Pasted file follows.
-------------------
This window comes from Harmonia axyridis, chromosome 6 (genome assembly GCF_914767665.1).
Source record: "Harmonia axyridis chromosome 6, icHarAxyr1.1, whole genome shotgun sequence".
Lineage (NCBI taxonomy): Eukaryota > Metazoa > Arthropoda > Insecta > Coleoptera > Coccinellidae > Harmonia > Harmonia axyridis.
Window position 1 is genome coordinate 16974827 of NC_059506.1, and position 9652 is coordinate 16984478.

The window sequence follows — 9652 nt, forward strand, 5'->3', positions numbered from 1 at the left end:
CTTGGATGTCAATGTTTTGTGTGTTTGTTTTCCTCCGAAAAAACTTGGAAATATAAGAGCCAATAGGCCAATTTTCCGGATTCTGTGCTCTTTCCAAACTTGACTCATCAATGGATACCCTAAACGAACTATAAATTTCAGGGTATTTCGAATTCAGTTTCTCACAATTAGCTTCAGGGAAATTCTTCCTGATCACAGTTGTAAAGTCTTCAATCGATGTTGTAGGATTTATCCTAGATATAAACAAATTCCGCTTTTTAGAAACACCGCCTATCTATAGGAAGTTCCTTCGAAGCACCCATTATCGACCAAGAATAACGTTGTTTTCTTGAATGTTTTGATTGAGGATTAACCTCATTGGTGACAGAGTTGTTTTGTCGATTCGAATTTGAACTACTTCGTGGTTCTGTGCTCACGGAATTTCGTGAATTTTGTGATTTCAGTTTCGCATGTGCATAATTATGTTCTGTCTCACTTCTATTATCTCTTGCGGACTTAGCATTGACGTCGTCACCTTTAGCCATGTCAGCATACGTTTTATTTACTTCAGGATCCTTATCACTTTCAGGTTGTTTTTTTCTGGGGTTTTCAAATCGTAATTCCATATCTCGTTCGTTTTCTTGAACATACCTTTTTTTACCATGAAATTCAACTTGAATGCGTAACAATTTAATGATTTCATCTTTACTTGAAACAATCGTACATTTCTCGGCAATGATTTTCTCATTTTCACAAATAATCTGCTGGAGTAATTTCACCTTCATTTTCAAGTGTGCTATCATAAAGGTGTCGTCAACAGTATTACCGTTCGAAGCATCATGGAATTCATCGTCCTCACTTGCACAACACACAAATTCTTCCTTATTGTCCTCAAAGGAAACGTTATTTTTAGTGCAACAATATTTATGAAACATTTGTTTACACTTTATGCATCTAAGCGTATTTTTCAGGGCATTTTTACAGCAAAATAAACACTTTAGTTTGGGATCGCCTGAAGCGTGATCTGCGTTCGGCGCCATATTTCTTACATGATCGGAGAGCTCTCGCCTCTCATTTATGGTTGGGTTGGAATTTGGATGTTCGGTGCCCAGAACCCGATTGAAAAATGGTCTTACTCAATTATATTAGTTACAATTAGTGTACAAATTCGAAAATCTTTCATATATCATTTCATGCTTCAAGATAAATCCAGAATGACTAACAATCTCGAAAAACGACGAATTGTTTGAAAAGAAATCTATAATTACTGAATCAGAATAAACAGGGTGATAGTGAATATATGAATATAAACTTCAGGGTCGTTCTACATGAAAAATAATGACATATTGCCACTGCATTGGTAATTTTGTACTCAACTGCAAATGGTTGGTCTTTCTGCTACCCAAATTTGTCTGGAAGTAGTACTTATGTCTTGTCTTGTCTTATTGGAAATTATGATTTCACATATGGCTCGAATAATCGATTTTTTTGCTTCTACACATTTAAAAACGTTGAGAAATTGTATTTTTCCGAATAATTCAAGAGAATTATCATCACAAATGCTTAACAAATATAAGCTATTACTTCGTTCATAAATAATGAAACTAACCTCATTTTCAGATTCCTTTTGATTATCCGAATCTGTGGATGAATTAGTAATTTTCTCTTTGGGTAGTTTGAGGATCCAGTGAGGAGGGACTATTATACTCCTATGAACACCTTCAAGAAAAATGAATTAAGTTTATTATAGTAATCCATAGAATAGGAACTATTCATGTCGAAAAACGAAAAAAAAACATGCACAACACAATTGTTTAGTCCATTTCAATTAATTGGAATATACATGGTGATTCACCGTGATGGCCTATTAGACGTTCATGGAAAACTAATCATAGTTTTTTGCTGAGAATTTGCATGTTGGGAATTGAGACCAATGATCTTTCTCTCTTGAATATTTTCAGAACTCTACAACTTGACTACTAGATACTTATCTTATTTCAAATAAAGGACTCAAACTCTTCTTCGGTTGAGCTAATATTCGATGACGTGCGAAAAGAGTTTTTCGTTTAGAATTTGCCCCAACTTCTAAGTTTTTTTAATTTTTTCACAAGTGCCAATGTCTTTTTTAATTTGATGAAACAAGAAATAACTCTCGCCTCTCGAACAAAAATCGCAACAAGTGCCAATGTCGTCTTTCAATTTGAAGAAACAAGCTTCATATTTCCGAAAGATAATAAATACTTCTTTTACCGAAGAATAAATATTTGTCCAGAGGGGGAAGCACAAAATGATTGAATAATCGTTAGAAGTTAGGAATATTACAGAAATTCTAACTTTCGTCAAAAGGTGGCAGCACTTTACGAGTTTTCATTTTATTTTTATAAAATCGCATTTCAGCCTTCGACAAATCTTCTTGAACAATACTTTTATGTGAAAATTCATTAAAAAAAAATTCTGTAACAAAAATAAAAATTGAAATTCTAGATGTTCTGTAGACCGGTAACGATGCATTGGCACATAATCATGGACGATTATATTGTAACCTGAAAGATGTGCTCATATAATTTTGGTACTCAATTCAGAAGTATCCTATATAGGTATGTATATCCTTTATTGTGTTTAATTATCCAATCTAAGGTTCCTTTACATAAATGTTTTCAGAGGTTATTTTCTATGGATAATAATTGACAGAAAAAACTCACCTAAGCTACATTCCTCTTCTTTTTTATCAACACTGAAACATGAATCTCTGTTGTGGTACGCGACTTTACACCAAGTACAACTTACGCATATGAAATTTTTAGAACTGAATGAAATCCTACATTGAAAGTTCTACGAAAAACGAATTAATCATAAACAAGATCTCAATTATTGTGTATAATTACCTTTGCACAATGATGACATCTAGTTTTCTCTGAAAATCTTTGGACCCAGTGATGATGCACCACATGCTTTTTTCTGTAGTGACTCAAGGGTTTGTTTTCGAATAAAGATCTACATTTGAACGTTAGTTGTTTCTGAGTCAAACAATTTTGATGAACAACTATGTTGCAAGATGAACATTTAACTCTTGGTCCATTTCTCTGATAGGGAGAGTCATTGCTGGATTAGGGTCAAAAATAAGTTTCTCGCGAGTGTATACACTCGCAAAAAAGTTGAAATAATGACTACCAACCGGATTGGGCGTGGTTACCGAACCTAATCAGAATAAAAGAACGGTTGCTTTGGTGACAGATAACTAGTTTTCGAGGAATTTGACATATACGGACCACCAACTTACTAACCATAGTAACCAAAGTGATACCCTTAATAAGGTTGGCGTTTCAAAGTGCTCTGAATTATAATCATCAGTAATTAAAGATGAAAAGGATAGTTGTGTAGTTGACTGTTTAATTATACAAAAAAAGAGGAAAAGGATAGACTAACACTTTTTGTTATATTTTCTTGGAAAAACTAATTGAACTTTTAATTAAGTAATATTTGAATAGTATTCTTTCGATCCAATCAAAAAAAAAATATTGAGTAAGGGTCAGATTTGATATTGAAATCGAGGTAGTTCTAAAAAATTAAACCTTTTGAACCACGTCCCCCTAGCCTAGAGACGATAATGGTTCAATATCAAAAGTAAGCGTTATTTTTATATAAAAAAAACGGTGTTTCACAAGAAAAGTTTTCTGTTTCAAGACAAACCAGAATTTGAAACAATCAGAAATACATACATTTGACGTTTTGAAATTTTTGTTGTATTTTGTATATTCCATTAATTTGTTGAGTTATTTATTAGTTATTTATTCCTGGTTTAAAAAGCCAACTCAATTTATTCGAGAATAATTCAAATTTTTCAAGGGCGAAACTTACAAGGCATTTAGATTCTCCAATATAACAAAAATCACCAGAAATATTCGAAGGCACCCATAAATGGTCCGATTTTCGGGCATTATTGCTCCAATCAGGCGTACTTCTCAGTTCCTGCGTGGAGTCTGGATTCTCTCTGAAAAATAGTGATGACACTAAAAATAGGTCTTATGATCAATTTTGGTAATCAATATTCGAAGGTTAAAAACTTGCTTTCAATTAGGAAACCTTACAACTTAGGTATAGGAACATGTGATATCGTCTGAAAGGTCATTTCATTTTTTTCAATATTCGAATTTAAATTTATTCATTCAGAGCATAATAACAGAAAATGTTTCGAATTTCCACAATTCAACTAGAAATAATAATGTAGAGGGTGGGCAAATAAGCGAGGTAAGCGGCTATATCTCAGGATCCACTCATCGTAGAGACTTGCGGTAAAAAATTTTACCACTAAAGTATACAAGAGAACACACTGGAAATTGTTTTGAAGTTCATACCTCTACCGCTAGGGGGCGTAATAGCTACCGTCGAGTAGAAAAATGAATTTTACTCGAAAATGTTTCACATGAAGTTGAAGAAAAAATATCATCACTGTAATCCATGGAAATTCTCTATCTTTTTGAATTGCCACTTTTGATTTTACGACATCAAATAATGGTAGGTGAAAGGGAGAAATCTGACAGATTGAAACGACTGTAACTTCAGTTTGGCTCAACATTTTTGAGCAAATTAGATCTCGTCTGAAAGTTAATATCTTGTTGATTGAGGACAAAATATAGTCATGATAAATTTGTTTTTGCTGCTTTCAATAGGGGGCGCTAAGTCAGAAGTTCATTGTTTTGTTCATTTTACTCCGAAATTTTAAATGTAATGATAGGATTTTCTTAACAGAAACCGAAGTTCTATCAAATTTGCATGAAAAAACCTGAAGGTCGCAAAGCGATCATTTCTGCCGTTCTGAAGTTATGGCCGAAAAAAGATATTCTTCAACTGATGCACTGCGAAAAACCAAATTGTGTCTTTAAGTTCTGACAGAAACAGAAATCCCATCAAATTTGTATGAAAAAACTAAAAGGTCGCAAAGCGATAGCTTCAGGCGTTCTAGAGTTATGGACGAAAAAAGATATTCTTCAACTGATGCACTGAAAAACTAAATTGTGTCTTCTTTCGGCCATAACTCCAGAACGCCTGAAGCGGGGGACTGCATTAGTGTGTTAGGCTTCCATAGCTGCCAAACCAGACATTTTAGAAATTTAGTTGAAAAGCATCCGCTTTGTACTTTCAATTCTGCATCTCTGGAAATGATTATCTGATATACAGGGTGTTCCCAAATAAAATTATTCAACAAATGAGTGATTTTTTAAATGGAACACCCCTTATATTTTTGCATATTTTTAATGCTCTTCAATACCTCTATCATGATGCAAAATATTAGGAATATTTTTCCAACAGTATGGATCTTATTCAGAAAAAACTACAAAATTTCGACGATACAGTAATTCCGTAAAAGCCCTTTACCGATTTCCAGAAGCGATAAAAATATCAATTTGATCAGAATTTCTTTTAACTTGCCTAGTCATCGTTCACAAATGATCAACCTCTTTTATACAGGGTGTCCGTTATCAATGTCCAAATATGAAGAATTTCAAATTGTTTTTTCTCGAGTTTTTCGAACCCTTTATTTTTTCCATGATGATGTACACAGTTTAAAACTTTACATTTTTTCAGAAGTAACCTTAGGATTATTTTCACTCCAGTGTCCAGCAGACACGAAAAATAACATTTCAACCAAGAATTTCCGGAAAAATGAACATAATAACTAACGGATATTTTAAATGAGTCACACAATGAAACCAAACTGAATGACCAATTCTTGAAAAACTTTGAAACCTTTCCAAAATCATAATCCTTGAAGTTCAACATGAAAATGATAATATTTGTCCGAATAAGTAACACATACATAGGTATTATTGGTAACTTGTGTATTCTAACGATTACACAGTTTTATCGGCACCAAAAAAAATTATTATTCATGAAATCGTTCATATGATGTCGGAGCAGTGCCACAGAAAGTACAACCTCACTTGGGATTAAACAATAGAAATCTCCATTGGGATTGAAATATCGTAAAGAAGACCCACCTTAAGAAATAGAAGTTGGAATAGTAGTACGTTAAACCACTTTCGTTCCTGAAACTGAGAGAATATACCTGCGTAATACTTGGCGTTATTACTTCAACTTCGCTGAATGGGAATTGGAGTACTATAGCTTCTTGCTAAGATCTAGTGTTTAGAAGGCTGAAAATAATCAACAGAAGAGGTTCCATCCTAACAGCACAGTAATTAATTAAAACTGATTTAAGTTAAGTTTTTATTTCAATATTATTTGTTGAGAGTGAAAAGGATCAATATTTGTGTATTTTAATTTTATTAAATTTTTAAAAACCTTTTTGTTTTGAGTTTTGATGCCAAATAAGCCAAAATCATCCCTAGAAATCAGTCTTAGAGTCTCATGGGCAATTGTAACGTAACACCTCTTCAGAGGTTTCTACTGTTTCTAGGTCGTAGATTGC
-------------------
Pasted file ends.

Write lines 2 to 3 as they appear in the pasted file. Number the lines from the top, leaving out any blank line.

Source record: "Harmonia axyridis chromosome 6, icHarAxyr1.1, whole genome shotgun sequence".
Lineage (NCBI taxonomy): Eukaryota > Metazoa > Arthropoda > Insecta > Coleoptera > Coccinellidae > Harmonia > Harmonia axyridis.